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Wright said his first memory was of his uncle, his mother’s brother, Ben Chapman, heading off to fight in the first world war.

“It must have been 1916 or 1917. He was in the Singapore Hong Kong artillery, and he was off to the Middle East. I remember waving to him on the ship as he was going out of [Hong Kong] harbour. He didn’t survive the war, he was killed soon after. That’s my main memory of the war, and hearing about his death.

“As far as the war in Hong Kong was concerned, there was quite a lot of military activity because of the internment camps.”

Wright’s father and grandfather were both officers in the Royal Hong Kong Regiment (The Volunteers) and helped oversee the camps.

“I don’t remember where they were, but they were used partly for German merchant sailors. As boys we would spend a lot of time dressed up as soldiers, playing in tents. You were never allowed outside without a topee [pith helmet] to ward off the sun.”

Along with the baby amah, the Wright family’s servants included a “cook boy”. He was the “No 1. He was general facto­tum and boss of the servants. His main job was serving the food and drinks at meal times.”

Then there was the wash amah, who had a busy job in the days before washing machines.

“Some families had a separate cook but we didn’t. We had a house coolie, whose job was to sweep the floor and polish the brass and keep the house tidy.”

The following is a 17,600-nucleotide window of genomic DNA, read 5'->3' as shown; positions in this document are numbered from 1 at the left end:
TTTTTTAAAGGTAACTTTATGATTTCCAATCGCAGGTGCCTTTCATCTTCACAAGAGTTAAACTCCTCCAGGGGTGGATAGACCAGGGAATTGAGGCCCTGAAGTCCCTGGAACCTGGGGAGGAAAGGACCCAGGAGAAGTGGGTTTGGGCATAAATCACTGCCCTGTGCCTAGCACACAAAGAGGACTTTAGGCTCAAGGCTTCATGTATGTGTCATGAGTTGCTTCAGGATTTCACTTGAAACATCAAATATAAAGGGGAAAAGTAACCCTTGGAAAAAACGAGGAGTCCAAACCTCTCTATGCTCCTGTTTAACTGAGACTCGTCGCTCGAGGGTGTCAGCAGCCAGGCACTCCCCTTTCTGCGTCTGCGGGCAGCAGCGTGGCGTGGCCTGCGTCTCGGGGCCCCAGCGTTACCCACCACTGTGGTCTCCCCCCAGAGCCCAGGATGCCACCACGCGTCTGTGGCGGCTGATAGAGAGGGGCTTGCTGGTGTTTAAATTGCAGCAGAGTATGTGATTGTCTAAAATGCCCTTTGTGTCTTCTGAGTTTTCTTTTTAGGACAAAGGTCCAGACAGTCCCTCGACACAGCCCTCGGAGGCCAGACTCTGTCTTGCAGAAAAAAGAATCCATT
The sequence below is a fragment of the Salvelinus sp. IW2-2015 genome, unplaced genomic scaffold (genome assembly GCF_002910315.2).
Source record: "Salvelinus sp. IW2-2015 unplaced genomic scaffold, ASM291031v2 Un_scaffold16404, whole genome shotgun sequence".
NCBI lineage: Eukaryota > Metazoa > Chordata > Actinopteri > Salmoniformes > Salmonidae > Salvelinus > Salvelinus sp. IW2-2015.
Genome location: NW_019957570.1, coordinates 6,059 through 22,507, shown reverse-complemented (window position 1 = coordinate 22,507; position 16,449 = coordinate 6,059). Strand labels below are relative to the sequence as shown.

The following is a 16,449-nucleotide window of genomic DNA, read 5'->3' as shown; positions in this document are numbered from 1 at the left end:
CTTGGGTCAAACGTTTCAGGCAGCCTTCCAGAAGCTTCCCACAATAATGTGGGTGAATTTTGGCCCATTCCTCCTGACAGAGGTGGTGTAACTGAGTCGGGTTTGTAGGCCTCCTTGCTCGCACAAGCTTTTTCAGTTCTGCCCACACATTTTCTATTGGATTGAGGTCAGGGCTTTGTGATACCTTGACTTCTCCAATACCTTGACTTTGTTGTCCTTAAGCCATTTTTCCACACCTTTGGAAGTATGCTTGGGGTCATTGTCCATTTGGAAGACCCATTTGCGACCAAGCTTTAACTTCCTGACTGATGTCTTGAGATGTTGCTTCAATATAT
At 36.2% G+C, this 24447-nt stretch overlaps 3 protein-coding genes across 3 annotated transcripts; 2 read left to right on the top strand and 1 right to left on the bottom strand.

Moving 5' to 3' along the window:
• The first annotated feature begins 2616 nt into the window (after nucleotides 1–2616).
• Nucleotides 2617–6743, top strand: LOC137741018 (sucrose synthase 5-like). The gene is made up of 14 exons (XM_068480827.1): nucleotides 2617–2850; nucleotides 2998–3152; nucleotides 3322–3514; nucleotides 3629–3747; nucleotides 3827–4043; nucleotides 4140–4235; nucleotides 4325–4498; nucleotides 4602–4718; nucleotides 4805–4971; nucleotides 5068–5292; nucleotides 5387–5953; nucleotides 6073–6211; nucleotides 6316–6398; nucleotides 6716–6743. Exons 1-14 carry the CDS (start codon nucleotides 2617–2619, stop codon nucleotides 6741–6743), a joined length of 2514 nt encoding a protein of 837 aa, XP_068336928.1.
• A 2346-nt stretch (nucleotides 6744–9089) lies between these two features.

And there was the market coolie, who would walk down the hill to buy food for the day and, most importantly, bring back a block of ice. On his return he would ride the Peak tram, the ice used to keep the food cool and fresh. “We didn’t have refrigerators, then.

“He would come to the school with a couple of scooters and my brother and I would freewheel from the school back home. It was all downhill from the Peak School to where we lived.”

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Another of Wright’s early memories was of his mother heading off in a sedan chair with white curtains. He realised later that she was going to give birth to his youngest sister, but at the time, “I remember being at May Road tram station, where the Peak tram goes under May Road. I remember her being carried down to her parents’ house, and quite often you saw dead people carried in a similar sort of way. I remember thinking that she was dead. And I think she was taken to Victoria Hospital, on Barker Road. It doesn’t exist any more, there’s a block of flats there now. It’s where I was born.”

Wright would return to Victoria Hospital in 1946, after the Japanese occupation, to convert the shell of a building – “they weren’t bombed, they were looted” – into flats. “It was odd to be in the delivery room and think that was where I was born.”